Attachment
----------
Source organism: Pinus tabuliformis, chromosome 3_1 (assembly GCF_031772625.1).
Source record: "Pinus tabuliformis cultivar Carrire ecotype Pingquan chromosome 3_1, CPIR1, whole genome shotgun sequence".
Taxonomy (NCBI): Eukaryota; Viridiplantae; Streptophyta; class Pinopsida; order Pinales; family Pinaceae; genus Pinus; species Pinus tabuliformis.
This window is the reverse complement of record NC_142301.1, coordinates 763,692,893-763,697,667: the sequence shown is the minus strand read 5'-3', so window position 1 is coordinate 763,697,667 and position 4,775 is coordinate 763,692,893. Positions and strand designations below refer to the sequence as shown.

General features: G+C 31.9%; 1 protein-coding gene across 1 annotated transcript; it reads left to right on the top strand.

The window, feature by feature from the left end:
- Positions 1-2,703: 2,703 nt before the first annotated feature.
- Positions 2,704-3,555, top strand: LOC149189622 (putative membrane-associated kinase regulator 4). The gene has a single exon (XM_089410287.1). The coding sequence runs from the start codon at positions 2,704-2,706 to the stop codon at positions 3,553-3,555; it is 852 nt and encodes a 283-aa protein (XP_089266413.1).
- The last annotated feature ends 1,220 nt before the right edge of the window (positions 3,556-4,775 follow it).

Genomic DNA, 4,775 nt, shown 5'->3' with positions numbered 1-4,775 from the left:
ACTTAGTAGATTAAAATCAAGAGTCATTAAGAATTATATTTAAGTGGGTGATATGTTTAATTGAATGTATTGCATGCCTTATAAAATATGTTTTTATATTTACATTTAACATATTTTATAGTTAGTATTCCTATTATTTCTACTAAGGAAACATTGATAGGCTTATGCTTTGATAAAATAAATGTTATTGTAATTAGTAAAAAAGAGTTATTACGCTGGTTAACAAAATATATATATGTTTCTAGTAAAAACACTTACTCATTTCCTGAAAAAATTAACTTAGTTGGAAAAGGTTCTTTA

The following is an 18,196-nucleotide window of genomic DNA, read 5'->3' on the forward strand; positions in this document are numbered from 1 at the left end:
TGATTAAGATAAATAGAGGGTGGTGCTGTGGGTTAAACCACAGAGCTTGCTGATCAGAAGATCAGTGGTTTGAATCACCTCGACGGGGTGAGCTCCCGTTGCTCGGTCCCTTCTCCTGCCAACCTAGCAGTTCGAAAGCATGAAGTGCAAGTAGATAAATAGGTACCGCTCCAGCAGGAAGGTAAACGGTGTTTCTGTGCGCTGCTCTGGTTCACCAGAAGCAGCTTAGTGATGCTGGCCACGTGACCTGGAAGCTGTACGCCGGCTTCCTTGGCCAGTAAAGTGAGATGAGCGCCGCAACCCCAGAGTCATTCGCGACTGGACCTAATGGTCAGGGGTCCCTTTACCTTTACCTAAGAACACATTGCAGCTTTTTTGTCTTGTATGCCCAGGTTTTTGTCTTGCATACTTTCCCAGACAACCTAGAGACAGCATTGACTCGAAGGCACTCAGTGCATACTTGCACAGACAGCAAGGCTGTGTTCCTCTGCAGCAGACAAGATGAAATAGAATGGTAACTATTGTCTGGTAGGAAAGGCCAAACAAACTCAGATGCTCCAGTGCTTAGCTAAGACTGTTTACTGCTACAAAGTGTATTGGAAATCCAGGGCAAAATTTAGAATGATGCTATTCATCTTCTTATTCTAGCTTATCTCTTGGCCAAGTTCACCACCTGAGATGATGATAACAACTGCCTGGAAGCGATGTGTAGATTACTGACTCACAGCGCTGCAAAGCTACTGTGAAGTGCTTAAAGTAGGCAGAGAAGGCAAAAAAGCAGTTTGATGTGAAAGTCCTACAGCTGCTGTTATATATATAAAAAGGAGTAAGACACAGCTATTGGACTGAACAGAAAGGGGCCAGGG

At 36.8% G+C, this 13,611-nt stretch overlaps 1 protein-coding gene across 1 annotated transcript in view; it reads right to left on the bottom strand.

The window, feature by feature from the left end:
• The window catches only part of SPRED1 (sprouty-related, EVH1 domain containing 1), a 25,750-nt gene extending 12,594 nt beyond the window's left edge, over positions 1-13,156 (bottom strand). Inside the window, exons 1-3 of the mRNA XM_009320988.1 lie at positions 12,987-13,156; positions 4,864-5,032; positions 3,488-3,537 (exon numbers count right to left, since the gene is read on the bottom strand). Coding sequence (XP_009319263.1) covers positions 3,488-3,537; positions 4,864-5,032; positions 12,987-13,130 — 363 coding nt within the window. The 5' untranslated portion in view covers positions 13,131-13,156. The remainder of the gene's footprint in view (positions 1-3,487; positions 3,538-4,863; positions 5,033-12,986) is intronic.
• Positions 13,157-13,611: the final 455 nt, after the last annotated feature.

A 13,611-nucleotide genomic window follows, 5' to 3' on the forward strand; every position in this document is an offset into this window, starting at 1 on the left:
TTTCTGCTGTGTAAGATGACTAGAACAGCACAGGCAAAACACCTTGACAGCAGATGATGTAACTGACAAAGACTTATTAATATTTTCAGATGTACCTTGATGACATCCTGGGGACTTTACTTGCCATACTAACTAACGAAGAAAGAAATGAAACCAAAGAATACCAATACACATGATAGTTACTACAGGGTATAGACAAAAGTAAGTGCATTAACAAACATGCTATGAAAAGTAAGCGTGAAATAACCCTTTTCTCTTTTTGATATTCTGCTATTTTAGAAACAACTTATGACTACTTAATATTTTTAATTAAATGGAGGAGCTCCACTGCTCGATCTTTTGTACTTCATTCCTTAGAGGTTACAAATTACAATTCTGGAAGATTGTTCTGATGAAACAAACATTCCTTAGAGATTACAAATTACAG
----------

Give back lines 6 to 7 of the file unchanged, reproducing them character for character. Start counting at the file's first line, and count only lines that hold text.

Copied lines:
The window, feature by feature from the left end:
- Positions 1-2,703: 2,703 nt before the first annotated feature.